Iodine is essential for the synthesis of thyroid hormones required for normal growth – and therefore crucial for the development of newborns.
Deficiency during this critical period has been shown to cause growth delay, impaired hearing capacity and reduced cognitive function. According to the World Health Organisation (WHO), iodine deficiency affects 1.9 billion people globally and is the most preventable cause of intellectual disability.
Pregnant and lactating women are encouraged to up their intake to compensate for loss through breastfeeding.
Iodine in the EU
The European Food Safety Authority (EFSA) has authorised five health claims for iodine covering ‘normal thyroid function and production of thyroid hormones’, ‘maintenance of skin’, ‘normal cognitive and neurological function’ and ‘normal energy-yielding metabolism’ and ‘normal growth of children’.
WHO’s recommended daily intake of 250 μg/d for lactating women aims to ensure both mother and child get enough, while the Universal Salt Iodization (USI) programme has also sought to control such deficiency in the general population.
Yet according to researchers from the Harbin Medical University, Institute for Endemic Disease Prevention and Treatment of Shanxi Province and the Centre for Disease Control and Prevention in China, few have delved into the possible adverse effects of over consumption of this trace element.
Building on 2009 Korean research, the scientists looked at 343 healthy lactating women living in areas of China with either low, adequate or excessive iodine water content – excluding those taking anti-thyroid drugs or iodine supplements within a year of the study, consuming seafood at the time or those with congenital thyroid disease.
They found the prevalence of thyroid disease in lactating women, particularly subclinical hypothyroidism (or an 'underactive thyroid gland'), was significantly higher in those with excess iodine intakes compared to those living in the ‘sufficient’ areas.
Something in the water
Towns in Guangxi province were selected as the iodine-deficient region, with average water iodine of 10 microgram per litre (μg/l ) or less and with low coverage rates of iodised salt.
The control group came from towns in the Shanxi province where residents had sufficient iodine between 50 μg/l and 150 μg/l.
Other villages in Shanxi province were chosen for their high iodine water content of above 300 μg/l.
The researchers said there were currently 31 million people living in high water iodine areas in China.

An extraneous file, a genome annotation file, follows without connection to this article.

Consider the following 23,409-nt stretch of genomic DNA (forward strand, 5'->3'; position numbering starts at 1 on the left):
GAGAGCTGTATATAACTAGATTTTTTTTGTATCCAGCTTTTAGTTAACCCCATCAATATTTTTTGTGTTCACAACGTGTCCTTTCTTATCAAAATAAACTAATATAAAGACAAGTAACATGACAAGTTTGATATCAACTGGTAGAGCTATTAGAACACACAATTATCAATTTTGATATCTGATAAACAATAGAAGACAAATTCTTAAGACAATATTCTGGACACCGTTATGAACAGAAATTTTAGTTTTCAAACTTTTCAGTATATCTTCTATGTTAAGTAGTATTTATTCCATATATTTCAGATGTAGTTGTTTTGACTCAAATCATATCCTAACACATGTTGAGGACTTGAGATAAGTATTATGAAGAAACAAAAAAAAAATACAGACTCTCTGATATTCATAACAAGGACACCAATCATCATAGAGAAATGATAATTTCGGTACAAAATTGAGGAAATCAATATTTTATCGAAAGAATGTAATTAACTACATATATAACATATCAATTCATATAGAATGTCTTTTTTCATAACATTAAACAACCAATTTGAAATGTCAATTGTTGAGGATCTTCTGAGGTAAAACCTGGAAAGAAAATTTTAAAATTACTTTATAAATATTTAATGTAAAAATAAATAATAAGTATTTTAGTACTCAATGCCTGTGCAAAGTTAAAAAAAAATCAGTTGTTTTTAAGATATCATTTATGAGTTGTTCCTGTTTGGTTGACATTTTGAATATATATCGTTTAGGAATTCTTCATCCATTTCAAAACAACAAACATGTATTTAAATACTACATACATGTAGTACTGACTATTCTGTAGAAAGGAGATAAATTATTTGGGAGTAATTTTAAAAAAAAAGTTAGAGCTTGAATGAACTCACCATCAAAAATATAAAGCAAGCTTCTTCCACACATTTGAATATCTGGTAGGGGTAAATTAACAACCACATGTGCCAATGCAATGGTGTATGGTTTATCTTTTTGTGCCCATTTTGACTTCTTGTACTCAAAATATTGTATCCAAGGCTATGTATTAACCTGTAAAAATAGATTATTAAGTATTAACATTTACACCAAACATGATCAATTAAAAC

Median urinary iodine values of the lactating women were 51.30, 282.42 and 822.51 μg/l for the iodine-deficient, sufficient and excess groups, respectively. For lactating women and infants younger than two years, average urinary iodine concentrations below 100 μg/l are defined as deficient.
“Excessive iodine intake may induce subclinical hypothyroidism in lactating women. Moreover, adequate iodine nutrition is essential for lactating women and infants, especially those living in iodine-deficient areas.
“Enhanced monitoring of iodine status is important to avoid adverse effects of iodine deficiency or excess, particularly in susceptible populations such as pregnant or lactating women and infants,” the researchers concluded in the British Journal of Nutrition.
Where Europe stands
Meanwhile in Europe differences remained on the amount of iodine recommended. Last year, EFSA proposed a new reference value of 200 μg per day as an adequate intake for pregnant women - 50 μg lower than the WHO. In the UK the Reference Nutrient Intake for adults was placed at 140 μg day, without any suggested increase for pregnant and lactating women.
The UK's National Health Service (NHS) warned that taking high doses of iodine for long periods of time could change the way the thyroid gland works, which could lead to symptoms such as weight gain.
According to its online advice service, NHS Choices, individuals should be able to get enough iodine from a varied and balanced diet.
"If you take iodine supplements, don't take too much, because this could be harmful. Taking 0.5 mg or less a day of iodine supplements is unlikely to cause any harm," it said.
Commenting on this UK advice, researchers from the University of Glasgow said: “Current dietary recommendations in pregnancy, and their dissemination, are found not to equip women to meet the requirements for iodine intake.”
The researchers behind the paper found awareness of the importance of iodine to be very low in the UK, something they said was a nutrition policy failure.
Source: British Journal of Nutrition
Published online ahead of print, doi:10.1017/S0007114515003128
“The relationship between iodine nutrition and thyroid disease in lactating women with different iodine intakes”
Authors: L. Liu, D. Wang, P. Liu, F. Meng, D. Wen, Q. Jia, J. Liu, X. Zhang, P.Jiang and H. Shen